I am an introvert. The reason I started this blog is because I was lonely and needed to make connections with other women without actually having to go out and meet any other women. And the reason I named this blog Momastery is because my whole life I’ve been obsessed with monasteries- those magical places where introverts live in solitary cells and read and pray and think all day and interact with other folks hardly ever and then JACKPOT – find a way to call it “spiritual.” This is actually, upon further investigation, not at all what a real monastery is like, but I try never to let facts get in the way of my ideas about things.
Anyway- my whole life I’ve thought there was something dreadfully wrong with me because of my social anxiety. If I have to go to a party- I dread it for weeks. If I say yes to a coffee date, I start considering reasons to cancel immediately.
I live so far deeply inside of my head that if the phone rings- it feels terrifying and presumptuous and aggressive and rude to me. Every time my phone rings it is as if I am naked in a hot bath, deep in prayer and silence and somebody just flings open the bathroom door, walks right in, jumps into the tub with me, grabs my soap and shrilly announces: HELLO. I’D LIKE TO TALK NOW. HOPE THAT’S FINE. And I’m like . . . hi. okay. but I’m busy thinking and being all by myself. You have stunned me. You are loud and scary.
And just forget about it if someone knocks on my door. That is just- I can’t. Nine times out of ten – if someone knocks on my door I actually HIDE. Like in my closet. Truth. It’s such an insane boundary violation- door knocking. Oh, my God.
That’s how it feels. That’s how I experience these normal, everyday occurrences about which extroverts don’t think twice. I realize I am extreme. Still – most introverts will understand what I’m saying, in a less extreme way. And if you do know what I mean –please read Susan Cain’s QUIET. Please, please, please. She will help you understand yourself better and encourage you to offer yourself a bit of grace. She will also help you find the gifts in your introversion. There are many and they are wonderful.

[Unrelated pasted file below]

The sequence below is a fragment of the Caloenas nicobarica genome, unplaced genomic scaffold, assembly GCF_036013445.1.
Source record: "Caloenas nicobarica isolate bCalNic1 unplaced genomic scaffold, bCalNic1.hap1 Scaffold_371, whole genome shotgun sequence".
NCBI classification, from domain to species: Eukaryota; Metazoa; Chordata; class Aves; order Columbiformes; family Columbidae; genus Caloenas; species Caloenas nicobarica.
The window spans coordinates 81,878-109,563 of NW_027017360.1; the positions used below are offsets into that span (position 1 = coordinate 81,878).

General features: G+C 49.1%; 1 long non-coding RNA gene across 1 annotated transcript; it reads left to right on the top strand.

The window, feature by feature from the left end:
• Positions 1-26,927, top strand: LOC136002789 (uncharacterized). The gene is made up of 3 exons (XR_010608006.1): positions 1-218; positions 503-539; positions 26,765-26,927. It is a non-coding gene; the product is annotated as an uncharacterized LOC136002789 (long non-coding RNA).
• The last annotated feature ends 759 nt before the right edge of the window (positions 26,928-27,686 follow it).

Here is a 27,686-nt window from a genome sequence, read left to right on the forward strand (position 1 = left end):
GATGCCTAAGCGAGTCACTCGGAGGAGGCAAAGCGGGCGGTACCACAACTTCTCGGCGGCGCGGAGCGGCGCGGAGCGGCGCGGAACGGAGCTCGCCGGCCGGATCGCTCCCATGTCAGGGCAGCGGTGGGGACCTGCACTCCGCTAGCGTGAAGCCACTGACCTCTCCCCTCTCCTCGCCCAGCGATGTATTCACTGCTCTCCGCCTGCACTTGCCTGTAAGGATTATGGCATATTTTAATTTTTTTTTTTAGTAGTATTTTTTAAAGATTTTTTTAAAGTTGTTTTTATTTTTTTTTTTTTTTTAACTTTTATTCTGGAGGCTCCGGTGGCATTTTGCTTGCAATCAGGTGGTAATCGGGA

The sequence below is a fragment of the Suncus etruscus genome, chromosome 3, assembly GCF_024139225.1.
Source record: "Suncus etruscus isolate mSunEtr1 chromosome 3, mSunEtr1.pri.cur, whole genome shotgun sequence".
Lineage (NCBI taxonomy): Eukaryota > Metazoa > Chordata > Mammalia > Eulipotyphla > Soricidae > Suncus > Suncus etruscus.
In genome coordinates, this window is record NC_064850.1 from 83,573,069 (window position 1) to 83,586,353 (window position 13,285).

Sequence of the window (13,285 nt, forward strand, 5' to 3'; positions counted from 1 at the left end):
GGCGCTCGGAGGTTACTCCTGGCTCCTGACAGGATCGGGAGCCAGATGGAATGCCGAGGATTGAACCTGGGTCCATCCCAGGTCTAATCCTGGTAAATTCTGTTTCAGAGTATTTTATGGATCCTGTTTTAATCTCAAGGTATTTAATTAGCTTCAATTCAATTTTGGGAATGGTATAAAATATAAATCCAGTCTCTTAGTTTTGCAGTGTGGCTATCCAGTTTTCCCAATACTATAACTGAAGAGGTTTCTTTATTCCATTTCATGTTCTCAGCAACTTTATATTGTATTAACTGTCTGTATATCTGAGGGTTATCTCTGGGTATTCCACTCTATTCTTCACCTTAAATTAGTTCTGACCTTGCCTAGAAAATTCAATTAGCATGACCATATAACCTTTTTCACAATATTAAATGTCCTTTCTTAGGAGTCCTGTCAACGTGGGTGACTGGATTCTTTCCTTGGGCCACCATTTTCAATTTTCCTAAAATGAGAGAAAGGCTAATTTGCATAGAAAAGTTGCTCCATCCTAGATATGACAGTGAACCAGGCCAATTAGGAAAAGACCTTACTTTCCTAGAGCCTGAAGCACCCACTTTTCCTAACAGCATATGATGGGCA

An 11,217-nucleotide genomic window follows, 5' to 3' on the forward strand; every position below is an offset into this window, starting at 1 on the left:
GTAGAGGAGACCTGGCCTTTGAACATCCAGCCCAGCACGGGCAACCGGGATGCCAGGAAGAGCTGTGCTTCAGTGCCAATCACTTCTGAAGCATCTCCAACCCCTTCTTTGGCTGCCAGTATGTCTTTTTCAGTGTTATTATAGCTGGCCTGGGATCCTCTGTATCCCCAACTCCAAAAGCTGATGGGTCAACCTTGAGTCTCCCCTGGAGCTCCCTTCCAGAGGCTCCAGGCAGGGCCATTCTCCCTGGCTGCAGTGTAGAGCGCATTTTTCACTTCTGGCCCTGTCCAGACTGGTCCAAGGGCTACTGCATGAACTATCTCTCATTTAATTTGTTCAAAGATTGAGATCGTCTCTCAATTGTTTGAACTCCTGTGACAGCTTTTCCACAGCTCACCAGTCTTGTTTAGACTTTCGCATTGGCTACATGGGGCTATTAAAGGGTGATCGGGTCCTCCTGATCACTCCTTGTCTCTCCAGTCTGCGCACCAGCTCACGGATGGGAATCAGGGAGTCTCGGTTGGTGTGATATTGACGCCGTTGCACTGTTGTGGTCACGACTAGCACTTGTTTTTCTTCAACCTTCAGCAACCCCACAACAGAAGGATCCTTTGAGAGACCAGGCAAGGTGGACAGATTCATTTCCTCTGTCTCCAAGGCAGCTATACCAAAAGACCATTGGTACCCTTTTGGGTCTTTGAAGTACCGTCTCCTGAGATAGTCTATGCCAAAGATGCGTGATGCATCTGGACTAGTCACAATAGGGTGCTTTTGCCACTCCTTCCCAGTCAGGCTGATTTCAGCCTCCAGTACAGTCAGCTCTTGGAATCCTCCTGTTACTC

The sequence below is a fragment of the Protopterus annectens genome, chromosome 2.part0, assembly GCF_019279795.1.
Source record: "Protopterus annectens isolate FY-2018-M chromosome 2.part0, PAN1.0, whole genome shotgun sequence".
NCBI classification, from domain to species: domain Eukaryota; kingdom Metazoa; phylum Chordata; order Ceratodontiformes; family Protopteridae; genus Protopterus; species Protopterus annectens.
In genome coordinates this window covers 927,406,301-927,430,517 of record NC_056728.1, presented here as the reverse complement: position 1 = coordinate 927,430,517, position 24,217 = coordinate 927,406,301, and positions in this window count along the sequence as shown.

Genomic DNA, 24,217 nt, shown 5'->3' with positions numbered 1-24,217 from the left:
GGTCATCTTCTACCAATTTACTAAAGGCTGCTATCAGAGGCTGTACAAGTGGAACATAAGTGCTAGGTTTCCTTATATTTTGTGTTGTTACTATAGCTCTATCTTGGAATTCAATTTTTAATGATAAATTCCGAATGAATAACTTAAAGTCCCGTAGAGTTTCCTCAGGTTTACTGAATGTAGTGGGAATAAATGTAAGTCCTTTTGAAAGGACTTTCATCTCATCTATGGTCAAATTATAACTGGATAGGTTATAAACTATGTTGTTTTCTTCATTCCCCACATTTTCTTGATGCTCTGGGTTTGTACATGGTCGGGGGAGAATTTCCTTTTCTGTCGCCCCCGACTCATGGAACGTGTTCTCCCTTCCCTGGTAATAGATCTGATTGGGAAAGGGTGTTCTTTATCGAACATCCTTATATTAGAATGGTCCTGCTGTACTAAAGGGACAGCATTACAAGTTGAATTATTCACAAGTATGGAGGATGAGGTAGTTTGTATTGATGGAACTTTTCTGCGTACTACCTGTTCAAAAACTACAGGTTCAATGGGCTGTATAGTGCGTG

But here’s what I need to talk to you about today: Introverts- do you find it difficult to be a good friend?
I am a really, really bad friend. Because how can you keep in touch when it’s so damn hard to make yourself pick up or answer the phone? Or God forbid – show up at a social event?
If I have a list of things to do, and on that list is: write three essays, give a speech, volunteer at school, clean the house, and return a good friend’s phone call – the returning of the phone call will be the thing that I have to talk myself into doing. That will be the thing that requires the most will-power for me to do and takes up most of my energy. Even if the phone call I’m returning is to one of my favorite women in the world.
Recently I met a new woman whom I loved immediately, and I just knew we were supposed to be friends. But I also knew that friendship would require phone calls and I just couldn’t do it. So when she asked me to call her – I said: Instead, can you please just tell me the titles of your five favorite books? I feel like if I read those I’ll know you. And she told me the titles and I read ALL FIVE BOOKS before ever calling her. And then I called her once and it was hard so I just asked for more book recommendations.
Anyway- I’m going to stop writing because I’m starting to realize it might be time to up the meds. But my question is this: How do you introverts keep friends? Because my friends feel unloved by me. I think they feel like I don’t care. They are all extroverts. They are each other’s crown jewels and they wisely wear each other around all day, every day. They are my crown jewels, too, but instead of wearing them around- I put them away carefully in a drawer somewhere and think about them every day but never take them out to admire or wear them and so they get all tarnished and feel forgotten. I love them as much as they love each other- I KNOW that. But I don’t know how to show that without making myself really uncomfortable really often. And I’m all for growth, but I’m also only three years from 40, so I’m also all for self-acceptance. I want to honor my way of being (introvert) while also making my friends feel loved.
I guess I just don’t really “get” friendship. I understand the rules of marriage and parenthood and work so I can pull that stuff off- but friendship is so slippery and confusing. But I know I need it.
Please advise. Love you.
Author of the New York Times Bestselling Memoir CARRY ON, WARRIOR
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